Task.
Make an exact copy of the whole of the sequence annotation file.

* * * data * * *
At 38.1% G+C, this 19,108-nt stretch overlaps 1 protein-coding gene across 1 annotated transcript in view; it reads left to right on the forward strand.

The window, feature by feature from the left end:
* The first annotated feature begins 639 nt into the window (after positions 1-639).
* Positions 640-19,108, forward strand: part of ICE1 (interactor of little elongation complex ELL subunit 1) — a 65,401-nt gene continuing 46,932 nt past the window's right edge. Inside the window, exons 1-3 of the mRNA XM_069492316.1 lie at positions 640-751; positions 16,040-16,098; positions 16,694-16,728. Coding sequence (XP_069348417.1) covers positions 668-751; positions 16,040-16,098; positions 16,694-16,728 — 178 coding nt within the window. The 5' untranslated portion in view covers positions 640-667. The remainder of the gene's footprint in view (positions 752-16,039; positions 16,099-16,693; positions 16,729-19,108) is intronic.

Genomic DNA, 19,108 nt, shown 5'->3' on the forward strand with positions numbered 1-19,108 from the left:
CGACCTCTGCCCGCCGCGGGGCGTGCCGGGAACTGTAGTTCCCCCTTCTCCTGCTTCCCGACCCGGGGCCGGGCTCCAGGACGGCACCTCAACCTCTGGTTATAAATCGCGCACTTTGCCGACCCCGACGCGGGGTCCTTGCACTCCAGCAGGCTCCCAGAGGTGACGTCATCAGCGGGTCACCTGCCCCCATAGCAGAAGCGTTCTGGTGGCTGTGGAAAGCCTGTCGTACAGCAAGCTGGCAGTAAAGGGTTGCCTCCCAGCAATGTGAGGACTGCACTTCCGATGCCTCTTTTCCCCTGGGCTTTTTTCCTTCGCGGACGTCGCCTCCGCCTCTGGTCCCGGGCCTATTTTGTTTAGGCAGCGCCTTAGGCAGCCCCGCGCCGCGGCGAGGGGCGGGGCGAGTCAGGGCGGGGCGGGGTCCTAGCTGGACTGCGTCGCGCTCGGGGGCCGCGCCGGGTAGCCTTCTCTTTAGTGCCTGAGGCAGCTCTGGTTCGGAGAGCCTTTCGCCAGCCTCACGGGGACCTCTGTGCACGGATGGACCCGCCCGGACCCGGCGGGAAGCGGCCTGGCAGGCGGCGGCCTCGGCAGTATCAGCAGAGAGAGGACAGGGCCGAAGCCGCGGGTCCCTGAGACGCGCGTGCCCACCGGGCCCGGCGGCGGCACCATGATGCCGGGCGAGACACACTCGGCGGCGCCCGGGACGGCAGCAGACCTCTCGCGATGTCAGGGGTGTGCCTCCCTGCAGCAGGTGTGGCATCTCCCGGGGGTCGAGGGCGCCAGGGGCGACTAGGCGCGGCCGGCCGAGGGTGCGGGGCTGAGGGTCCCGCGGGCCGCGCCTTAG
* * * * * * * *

At 38.1% G+C, this 19,108-nt stretch overlaps 1 protein-coding gene across 1 annotated transcript in view; it reads left to right on the forward strand.

The window, feature by feature from the left end:
* The first annotated feature begins 639 nt into the window (after positions 1-639).
* Positions 640-19,108, forward strand: part of ICE1 (interactor of little elongation complex ELL subunit 1) — a 65,401-nt gene continuing 46,932 nt past the window's right edge. Inside the window, exons 1-3 of the mRNA XM_069492316.1 lie at positions 640-751; positions 16,040-16,098; positions 16,694-16,728. Coding sequence (XP_069348417.1) covers positions 668-751; positions 16,040-16,098; positions 16,694-16,728 — 178 coding nt within the window. The 5' untranslated portion in view covers positions 640-667. The remainder of the gene's footprint in view (positions 752-16,039; positions 16,099-16,693; positions 16,729-19,108) is intronic.

Genomic DNA, 19,108 nt, shown 5'->3' on the forward strand with positions numbered 1-19,108 from the left:
CGACCTCTGCCCGCCGCGGGGCGTGCCGGGAACTGTAGTTCCCCCTTCTCCTGCTTCCCGACCCGGGGCCGGGCTCCAGGACGGCACCTCAACCTCTGGTTATAAATCGCGCACTTTGCCGACCCCGACGCGGGGTCCTTGCACTCCAGCAGGCTCCCAGAGGTGACGTCATCAGCGGGTCACCTGCCCCCATAGCAGAAGCGTTCTGGTGGCTGTGGAAAGCCTGTCGTACAGCAAGCTGGCAGTAAAGGGTTGCCTCCCAGCAATGTGAGGACTGCACTTCCGATGCCTCTTTTCCCCTGGGCTTTTTTCCTTCGCGGACGTCGCCTCCGCCTCTGGTCCCGGGCCTATTTTGTTTAGGCAGCGCCTTAGGCAGCCCCGCGCCGCGGCGAGGGGCGGGGCGAGTCAGGGCGGGGCGGGGTCCTAGCTGGACTGCGTCGCGCTCGGGGGCCGCGCCGGGTAGCCTTCTCTTTAGTGCCTGAGGCAGCTCTGGTTCGGAGAGCCTTTCGCCAGCCTCACGGGGACCTCTGTGCACGGATGGACCCGCCCGGACCCGGCGGGAAGCGGCCTGGCAGGCGGCGGCCTCGGCAGTATCAGCAGAGAGAGGACAGGGCCGAAGCCGCGGGTCCCTGAGACGCGCGTGCCCACCGGGCCCGGCGGCGGCACCATGATGCCGGGCGAGACACACTCGGCGGCGCCCGGGACGGCAGCAGACCTCTCGCGATGTCAGGGGTGTGCCTCCCTGCAGCAGGTGTGGCATCTCCCGGGGGTCGAGGGCGCCAGGGGCGACTAGGCGCGGCCGGCCGAGGGTGCGGGGCTGAGGGTCCCGCGGGCCGCGCCTTAG